Uber is also common in Sydney, although rates can be expensive.
WiFi in Sydney
WiFi in Australia… it ain’t great. If you’re staying in a hostel in Sydney, you might find that you need to pay for it. Higher end hotels generally have free WiFi, but I wouldn’t rely on it always being decent.
My advice is to go with an unlocked smartphone (I use and recommend the Samsung Galaxy S9) and get a Telstra SIM there. For about $40 you can get 6GB of data and can hotspot it to any other devices. Telstra is also perfect if you’re planning on going to any more remote areas of Australia (like these outback towns) as it has the best coverage by far.
Sydney Itinerary Day 1
Walking tours are a great way to acquaint yourself with a new city, and I’d recommend them for any traveller in Sydney. If you’re staying at a hostel, they might organise a walking tour for you. If not, check out the I’m Free Walking Tours.
Also operating in Melbourne, these free walking tours are a great way to see the country. The tour explores all of the main sights of Sydney CBD, talks about Sydney culture and history and offers ideas for free things to do in the city. It’s a great way to get a feel for Australia’s biggest metropolis.
Tours start at 10:30am and last for 2 and a half to three hours. The meeting point is at the Town Hall, and tours run every day apart from Christmas Day.
Historically where Sydney convicts were placed, The Rocks is now one of the coolest areas in the city. Here you can drink and dine at some of the historic pubs (I loved the Australian Heritage Hotel!) and learn about its convict past.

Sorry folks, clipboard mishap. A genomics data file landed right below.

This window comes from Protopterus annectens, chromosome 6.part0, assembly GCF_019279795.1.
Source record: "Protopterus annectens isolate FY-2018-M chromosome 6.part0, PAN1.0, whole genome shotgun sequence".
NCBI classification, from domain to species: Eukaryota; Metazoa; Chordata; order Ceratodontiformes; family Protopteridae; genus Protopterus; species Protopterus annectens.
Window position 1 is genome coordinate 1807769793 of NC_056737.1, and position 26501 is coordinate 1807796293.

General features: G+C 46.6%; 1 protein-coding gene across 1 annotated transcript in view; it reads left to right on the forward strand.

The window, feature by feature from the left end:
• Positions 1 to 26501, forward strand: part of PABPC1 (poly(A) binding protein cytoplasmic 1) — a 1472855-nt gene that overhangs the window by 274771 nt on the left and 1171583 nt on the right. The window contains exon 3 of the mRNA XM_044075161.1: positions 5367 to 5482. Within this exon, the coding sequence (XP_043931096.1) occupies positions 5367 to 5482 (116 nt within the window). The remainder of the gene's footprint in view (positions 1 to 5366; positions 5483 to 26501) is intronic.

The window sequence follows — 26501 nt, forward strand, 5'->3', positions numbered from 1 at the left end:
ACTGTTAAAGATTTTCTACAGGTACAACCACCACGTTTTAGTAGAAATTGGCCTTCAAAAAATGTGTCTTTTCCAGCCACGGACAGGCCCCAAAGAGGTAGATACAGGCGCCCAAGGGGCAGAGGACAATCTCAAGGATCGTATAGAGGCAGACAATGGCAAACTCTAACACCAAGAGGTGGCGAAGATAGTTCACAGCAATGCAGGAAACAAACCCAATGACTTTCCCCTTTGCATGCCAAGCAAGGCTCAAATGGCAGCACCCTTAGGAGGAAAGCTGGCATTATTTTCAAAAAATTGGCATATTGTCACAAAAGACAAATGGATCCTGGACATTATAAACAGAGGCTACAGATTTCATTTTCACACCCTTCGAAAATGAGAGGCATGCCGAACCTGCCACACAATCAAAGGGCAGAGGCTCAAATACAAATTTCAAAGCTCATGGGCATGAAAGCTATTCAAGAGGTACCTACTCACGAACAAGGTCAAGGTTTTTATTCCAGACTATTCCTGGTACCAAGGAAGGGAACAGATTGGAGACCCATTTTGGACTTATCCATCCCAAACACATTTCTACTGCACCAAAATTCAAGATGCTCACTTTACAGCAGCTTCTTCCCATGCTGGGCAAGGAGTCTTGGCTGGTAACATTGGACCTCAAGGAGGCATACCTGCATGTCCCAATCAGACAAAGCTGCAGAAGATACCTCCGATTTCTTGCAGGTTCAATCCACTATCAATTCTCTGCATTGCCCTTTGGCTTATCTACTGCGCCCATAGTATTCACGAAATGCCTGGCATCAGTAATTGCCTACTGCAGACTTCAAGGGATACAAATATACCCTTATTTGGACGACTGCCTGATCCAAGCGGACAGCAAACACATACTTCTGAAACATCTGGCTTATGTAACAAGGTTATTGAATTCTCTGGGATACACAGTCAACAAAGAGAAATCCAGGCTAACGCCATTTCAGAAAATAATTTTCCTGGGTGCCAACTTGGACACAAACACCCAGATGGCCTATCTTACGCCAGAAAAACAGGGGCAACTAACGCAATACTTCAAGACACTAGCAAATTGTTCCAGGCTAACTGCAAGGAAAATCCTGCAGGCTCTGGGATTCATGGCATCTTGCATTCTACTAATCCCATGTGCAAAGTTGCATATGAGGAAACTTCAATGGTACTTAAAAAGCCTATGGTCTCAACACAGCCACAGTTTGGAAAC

There is Cadman’s Cottage which was a water police station, the headquarters of water transport and home of policemen. Also around the area is the Susannah Place Museum and the Justice and Police Museum.
Sydney Opera House
I don’t doubt that you’ll have wanted to head to the Sydney Opera House the second you got to the city. It is one of the icons of Australia after all; and one of the most notable buildings in the world. That makes it undoubtedly one of the best things to do in Sydney!
You’ll get your first look at it on your morning walking tour, but I would recommend heading back later in the day so you can take your time to look around. You can even do a Sydney Opera House tour to learn about all the secrets of this building.
Learn more about the tour and book it by clicking here.
You’ll be right near the ferry to Manly after visiting the opera house, so head over to Manly for the rest of the arvo (that’s Australian for afternoon, in case you didn’t know!). Check out Collins Beach, where a penguin lives, and the main beachfront area.